Zach Meadows spent most of November 3 trying hard to slow his heart rate and keep his hands from shaking. The typical whitetail buck of a lifetime was marching around right near him, and while he wasn’t quite within arrow range yet, the deer was getting ready to spar with a nontypical of similar size.
Meadows and his sons had been watching these two bucks for months, and after passing up every other buck in the area and changing up their strategy for this year’s rut, Meadows was finally close to success on the biggest whitetail he’d ever seen.
But then, something happened that Meadows would’ve had to see—and hear—to believe.
The 42-year-old bowhunter from Edmond, Oklahoma, watched and listened with a combination of shock and defeat as a smaller buck on the outskirts of the group let out a massive fart. This wasn’t just any old animal fart—it was loud enough to scare every other buck and doe around him, including the two monsters about to spar. The sound, which Meadows likened to a whoopee cushion, scattered the group. The non-typical buck stayed in visible range, but the other big buck was gone.
“I've never heard a deer fart in the woods, but the wind was down and you could hear every little step and everything was so tense,” Meadows told MeatEater. “Then they all scattered. Even the one that did it, he scared himself. I'm like, ‘you have got to be kidding me. I got this close and a deer fart ruined it all.’ It sounded too perfect. I almost thought someone was messing with me.”
Meadows stayed still for about 15 minutes and watched as the deer slowly calmed down and returned to their original locations. The non-typical and the smaller gassy buck were chasing does around when suddenly the group’s behavior changed again.
“I could just tell by all the deers' body language that the big one was coming back,” Meadows said. “Then I see him coming in the same way he came in before. He gets about 20 yards from that non-typical and they just start posing, like they were about to get into it. He got his head cocked all funny, and I was getting ready to see the biggest buck fight of my life. But the non-typical ended up backing down and running off.”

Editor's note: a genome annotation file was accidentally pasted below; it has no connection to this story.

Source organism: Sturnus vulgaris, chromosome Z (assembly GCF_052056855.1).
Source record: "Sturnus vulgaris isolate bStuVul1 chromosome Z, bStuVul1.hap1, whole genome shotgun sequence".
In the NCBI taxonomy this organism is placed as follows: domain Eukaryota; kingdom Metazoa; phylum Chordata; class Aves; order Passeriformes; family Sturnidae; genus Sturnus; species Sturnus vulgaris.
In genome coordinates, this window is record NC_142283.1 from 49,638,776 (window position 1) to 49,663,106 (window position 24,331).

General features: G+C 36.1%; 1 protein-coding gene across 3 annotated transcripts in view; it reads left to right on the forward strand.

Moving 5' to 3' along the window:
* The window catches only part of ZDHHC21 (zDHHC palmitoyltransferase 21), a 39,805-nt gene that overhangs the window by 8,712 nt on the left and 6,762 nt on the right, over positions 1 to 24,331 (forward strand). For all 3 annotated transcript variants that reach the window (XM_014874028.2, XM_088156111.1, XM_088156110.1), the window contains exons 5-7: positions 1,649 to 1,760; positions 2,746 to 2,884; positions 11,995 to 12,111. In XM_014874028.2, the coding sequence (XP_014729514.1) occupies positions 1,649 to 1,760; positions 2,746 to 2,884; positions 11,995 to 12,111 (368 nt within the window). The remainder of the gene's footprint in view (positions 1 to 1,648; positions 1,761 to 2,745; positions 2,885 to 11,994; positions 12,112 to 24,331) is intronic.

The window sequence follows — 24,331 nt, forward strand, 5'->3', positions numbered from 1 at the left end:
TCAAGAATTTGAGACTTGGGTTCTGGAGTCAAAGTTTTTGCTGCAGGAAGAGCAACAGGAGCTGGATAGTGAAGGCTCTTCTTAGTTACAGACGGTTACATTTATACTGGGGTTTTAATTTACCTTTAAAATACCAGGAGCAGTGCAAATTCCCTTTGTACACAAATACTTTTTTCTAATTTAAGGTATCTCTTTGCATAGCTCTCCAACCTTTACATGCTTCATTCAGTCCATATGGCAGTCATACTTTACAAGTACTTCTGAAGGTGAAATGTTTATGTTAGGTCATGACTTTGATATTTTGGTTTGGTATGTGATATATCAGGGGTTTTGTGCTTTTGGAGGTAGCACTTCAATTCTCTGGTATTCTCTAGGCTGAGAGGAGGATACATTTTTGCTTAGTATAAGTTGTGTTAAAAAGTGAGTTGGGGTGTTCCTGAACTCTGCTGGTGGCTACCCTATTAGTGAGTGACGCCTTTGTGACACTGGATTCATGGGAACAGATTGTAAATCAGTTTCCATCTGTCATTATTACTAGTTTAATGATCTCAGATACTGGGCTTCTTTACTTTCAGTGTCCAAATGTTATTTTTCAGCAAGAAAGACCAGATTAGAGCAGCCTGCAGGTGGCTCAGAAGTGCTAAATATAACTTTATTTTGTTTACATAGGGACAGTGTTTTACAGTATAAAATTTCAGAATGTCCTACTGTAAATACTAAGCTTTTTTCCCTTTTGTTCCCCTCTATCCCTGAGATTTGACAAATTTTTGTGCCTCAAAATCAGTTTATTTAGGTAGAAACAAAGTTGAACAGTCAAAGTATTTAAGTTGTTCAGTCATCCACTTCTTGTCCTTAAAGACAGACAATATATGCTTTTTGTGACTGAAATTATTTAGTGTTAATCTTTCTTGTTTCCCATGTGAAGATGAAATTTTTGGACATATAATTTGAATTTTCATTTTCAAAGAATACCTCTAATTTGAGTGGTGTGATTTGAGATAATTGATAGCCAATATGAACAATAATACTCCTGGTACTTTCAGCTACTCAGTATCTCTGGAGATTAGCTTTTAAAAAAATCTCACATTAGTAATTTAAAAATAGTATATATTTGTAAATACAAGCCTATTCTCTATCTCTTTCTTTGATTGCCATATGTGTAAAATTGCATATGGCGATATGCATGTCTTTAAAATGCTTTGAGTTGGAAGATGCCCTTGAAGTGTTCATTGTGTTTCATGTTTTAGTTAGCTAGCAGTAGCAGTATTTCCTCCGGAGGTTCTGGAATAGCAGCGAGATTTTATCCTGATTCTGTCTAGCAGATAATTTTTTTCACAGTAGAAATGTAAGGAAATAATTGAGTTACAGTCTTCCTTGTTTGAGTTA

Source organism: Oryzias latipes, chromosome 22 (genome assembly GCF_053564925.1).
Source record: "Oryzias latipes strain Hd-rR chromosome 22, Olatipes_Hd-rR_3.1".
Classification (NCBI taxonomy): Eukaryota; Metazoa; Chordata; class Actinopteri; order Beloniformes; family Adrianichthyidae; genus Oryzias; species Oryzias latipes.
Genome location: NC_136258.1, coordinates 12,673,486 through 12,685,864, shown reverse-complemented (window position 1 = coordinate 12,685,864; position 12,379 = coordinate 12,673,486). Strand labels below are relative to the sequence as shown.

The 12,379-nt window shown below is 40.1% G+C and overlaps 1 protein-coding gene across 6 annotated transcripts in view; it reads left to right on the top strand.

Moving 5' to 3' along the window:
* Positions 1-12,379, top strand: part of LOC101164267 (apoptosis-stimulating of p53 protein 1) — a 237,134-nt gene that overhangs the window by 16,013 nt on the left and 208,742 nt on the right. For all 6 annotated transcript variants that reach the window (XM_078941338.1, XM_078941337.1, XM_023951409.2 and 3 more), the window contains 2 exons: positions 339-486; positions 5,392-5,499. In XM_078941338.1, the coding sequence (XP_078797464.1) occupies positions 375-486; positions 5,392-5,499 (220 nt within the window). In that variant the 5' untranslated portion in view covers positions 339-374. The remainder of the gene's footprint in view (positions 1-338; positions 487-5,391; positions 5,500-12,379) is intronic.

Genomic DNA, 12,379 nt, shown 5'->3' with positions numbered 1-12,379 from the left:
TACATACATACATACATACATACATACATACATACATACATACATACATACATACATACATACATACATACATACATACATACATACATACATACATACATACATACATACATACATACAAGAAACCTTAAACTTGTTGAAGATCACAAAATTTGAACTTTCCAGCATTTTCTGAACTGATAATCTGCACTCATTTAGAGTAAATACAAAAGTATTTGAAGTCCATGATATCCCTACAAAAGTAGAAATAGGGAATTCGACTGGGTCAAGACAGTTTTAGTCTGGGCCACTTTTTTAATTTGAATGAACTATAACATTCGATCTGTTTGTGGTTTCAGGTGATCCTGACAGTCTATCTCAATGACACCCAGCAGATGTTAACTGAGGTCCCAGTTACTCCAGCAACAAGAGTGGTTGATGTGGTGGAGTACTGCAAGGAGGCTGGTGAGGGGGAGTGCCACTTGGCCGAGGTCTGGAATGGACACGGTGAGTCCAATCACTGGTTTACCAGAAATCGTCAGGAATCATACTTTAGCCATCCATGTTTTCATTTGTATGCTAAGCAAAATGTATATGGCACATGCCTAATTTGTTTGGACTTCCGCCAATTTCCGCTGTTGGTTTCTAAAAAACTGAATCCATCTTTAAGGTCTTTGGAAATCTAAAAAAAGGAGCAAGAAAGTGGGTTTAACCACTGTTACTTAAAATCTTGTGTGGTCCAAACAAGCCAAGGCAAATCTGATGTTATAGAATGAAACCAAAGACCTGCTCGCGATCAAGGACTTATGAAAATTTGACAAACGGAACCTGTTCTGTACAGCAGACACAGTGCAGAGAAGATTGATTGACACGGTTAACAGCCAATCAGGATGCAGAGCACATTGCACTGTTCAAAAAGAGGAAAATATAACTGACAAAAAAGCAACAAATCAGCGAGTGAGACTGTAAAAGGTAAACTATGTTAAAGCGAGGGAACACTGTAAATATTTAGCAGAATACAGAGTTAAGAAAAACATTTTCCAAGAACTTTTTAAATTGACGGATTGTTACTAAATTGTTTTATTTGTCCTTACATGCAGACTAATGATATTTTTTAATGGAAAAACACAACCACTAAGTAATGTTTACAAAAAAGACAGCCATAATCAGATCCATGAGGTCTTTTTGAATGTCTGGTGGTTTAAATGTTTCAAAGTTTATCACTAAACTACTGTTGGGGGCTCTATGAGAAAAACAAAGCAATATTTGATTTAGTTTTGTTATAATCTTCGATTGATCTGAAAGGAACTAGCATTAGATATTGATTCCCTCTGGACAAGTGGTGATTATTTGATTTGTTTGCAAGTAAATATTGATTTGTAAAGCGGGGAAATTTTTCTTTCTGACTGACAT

The big buck started chasing does around but stayed within 60 yards of Meadows. He decided it was time to trust the new bow sight he purchased this year. He forced the buck fever aside, drew back his bow , and let the arrow fly. The buck ran out of Meadows’ line of sight, but he could see the arrow’s white-turned-bloody fletchings sticking straight up out of the ground beyond where the buck had been standing. After an hour's wait, he began slowly searching for the buck with a near-nonexistent blood trail. Finally, Meadows spotted the motionless antlers and approached his heart-shot whitetail. He brought his 12-year-old son Logan along via FaceTime.
“It was unreal,” Meadows said. “I literally worried I was going to have a heart attack. I was like, ‘I'm going to die at 42.’”
Whether the buck will end up breaking the 194-inch Oklahoma typical record or the 188 5/8-inch archery record remains to be seen. The antlers must go through a 60-day drying period before they can be officially measured, but a local taxidermist came up with a gross score of 210 inches. The buck will face many deductions for small abnormalities that make his antlers possibly look more non-typical than typical, even though its general symmetry fits the description for a typical buck.
Meadows attributes his success to the new strategies he and his sons carried into this hunting season: paying attention to their wind, not overhunting their stands, setting up in areas where they could enter and exit without blowing out deer.
“We weren't hunting if the wind was even questionable, and we were trying to set up stands where we could get in and out without spooking deer. We really changed our hunting tactics up,” Meadows said. “And we were seeing big bucks in the daylight. Every sit we were seeing a good shooter buck. We were just overhunting in the past, we were pressuring them. So, we gave the deer a sanctuary zone that we didn't go in and we started working from the outside in.”
The Meadows family and other neighboring landowners had decided to leave the young bucks in the area alone for a few years in hopes of growing some older, high-quality deer. Needless to say, their patience paid off. According to Meadows, they've only just begun to reap the rewards.
“I want to get my son back in that stand to get that non-typical,” he said.